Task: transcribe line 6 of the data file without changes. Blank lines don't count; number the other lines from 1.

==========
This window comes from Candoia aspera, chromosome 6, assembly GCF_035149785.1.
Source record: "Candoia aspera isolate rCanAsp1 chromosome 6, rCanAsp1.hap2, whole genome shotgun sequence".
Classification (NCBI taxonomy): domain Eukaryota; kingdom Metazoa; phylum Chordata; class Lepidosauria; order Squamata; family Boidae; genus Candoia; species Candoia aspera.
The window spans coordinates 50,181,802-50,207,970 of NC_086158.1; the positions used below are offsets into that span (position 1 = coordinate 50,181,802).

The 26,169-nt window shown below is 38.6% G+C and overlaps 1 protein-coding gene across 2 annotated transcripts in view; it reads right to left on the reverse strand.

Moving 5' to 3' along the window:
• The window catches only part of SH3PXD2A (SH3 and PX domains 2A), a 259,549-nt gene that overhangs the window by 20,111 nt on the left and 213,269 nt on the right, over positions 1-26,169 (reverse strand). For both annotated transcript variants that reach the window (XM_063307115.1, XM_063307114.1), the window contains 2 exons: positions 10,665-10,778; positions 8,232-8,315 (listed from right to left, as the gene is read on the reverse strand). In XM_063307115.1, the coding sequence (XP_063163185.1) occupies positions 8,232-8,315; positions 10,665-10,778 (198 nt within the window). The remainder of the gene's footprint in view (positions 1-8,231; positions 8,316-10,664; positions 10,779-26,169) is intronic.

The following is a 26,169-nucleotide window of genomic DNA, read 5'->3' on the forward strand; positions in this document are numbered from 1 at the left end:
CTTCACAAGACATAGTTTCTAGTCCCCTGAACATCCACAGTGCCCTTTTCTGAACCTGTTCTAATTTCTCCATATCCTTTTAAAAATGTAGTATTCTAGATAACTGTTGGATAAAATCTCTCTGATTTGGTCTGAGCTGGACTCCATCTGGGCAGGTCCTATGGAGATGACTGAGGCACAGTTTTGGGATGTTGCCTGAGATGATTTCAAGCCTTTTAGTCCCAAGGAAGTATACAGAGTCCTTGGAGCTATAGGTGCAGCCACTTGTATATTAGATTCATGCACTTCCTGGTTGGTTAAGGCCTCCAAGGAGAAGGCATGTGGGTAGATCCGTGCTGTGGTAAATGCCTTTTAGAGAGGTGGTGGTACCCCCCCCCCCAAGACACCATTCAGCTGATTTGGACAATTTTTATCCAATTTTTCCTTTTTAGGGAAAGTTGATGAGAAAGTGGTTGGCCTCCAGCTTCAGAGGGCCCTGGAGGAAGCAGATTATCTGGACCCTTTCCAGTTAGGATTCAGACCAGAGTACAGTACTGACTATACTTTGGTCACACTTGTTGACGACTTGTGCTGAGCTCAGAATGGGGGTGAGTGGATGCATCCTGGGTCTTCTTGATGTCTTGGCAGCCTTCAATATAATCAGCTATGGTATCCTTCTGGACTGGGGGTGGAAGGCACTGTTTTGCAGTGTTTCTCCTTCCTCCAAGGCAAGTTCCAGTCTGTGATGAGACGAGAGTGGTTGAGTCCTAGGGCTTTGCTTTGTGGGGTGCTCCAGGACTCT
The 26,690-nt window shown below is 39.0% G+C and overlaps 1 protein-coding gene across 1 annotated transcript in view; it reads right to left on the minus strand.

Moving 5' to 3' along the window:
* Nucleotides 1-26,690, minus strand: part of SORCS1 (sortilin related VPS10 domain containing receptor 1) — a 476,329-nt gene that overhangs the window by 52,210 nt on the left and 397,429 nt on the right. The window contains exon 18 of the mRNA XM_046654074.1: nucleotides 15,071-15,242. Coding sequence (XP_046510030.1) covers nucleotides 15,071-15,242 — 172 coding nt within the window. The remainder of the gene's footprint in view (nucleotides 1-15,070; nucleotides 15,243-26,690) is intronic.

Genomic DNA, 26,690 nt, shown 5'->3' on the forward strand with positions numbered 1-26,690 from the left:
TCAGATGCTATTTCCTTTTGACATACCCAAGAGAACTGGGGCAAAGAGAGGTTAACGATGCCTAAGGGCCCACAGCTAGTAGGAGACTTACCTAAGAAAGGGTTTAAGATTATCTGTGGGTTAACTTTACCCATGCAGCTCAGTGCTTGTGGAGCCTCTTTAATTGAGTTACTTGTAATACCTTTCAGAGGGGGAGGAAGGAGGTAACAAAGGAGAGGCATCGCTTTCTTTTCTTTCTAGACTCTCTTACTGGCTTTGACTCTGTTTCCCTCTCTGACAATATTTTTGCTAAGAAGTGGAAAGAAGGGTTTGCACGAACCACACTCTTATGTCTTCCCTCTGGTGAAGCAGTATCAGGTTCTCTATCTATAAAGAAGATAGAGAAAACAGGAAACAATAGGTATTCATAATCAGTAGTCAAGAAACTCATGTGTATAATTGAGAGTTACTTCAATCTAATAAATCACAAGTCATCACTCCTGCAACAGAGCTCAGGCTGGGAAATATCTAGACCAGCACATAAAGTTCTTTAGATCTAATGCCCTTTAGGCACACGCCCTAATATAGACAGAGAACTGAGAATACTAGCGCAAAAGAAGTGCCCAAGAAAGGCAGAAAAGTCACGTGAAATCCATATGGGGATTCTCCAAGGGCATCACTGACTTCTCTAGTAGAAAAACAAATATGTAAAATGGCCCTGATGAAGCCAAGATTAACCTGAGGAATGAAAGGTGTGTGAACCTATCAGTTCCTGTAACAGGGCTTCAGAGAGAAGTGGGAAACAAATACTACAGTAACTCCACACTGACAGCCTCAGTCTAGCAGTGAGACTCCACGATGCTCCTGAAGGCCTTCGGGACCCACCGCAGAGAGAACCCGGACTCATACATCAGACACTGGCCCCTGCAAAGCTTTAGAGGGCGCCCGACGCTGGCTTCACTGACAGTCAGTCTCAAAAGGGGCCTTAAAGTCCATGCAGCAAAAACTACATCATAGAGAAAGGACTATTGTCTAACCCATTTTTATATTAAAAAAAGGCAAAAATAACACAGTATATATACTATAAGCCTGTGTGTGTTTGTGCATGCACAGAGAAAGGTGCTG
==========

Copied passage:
Moving 5' to 3' along the window: